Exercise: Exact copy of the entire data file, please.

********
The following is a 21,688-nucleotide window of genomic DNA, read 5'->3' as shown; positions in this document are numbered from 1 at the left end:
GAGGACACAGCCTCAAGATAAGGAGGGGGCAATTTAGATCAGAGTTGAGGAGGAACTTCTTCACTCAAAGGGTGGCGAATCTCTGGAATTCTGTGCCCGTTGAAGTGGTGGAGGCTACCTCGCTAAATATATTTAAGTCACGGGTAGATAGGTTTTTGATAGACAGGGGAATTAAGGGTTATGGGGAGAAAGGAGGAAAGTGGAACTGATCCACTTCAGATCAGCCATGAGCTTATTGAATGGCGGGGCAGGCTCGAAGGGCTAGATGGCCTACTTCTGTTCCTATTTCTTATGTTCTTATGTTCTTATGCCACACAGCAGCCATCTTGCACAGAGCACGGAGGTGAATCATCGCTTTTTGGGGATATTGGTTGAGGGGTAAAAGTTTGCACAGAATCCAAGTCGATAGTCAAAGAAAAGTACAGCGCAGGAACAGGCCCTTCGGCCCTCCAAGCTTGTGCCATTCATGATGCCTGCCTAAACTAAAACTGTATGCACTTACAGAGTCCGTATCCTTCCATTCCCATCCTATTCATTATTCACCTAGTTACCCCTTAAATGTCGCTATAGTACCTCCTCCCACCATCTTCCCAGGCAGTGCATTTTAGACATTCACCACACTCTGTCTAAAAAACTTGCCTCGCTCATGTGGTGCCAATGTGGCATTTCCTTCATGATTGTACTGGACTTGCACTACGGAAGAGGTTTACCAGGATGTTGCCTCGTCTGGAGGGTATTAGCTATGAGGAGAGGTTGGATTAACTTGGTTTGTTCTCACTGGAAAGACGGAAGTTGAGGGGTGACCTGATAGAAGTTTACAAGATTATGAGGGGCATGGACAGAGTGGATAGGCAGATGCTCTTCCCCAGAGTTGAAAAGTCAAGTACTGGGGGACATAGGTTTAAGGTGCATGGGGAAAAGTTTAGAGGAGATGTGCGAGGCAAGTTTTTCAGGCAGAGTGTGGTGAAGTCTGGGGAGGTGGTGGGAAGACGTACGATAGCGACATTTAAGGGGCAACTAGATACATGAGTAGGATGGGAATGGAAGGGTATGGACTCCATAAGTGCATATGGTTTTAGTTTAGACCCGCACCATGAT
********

The following is a 21,688-nucleotide window of genomic DNA, read 5'->3' as shown; positions in this document are numbered from 1 at the left end:
GAGGACACAGCCTCAAGATAAGGAGGGGGCAATTTAGATCAGAGTTGAGGAGGAACTTCTTCACTCAAAGGGTGGCGAATCTCTGGAATTCTGTGCCCGTTGAAGTGGTGGAGGCTACCTCGCTAAATATATTTAAGTCACGGGTAGATAGGTTTTTGATAGACAGGGGAATTAAGGGTTATGGGGAGAAAGGAGGAAAGTGGAACTGATCCACTTCAGATCAGCCATGAGCTTATTGAATGGCGGGGCAGGCTCGAAGGGCTAGATGGCCTACTTCTGTTCCTATTTCTTATGTTCTTATGTTCTTATGCCACACAGCAGCCATCTTGCACAGAGCACGGAGGTGAATCATCGCTTTTTGGGGATATTGGTTGAGGGGTAAAAGTTTGCACAGAATCCAAGTCGATAGTCAAAGAAAAGTACAGCGCAGGAACAGGCCCTTCGGCCCTCCAAGCTTGTGCCATTCATGATGCCTGCCTAAACTAAAACTGTATGCACTTACAGAGTCCGTATCCTTCCATTCCCATCCTATTCATTATTCACCTAGTTACCCCTTAAATGTCGCTATAGTACCTCCTCCCACCATCTTCCCAGGCAGTGCATTTTAGACATTCACCACACTCTGTCTAAAAAACTTGCCTCGCTCATGTGGTGCCAATGTGGCATTTCCTTCATGATTGTACTGGACTTGCACTACGGAAGAGGTTTACCAGGATGTTGCCTCGTCTGGAGGGTATTAGCTATGAGGAGAGGTTGGATTAACTTGGTTTGTTCTCACTGGAAAGACGGAAGTTGAGGGGTGACCTGATAGAAGTTTACAAGATTATGAGGGGCATGGACAGAGTGGATAGGCAGATGCTCTTCCCCAGAGTTGAAAAGTCAAGTACTGGGGGACATAGGTTTAAGGTGCATGGGGAAAAGTTTAGAGGAGATGTGCGAGGCAAGTTTTTCAGGCAGAGTGTGGTGAAGTCTGGGGAGGTGGTGGGAAGACGTACGATAGCGACATTTAAGGGGCAACTAGATACATGAGTAGGATGGGAATGGAAGGGTATGGACTCCATAAGTGCATATGGTTTTAGTTTAGACCCGCACCATGAT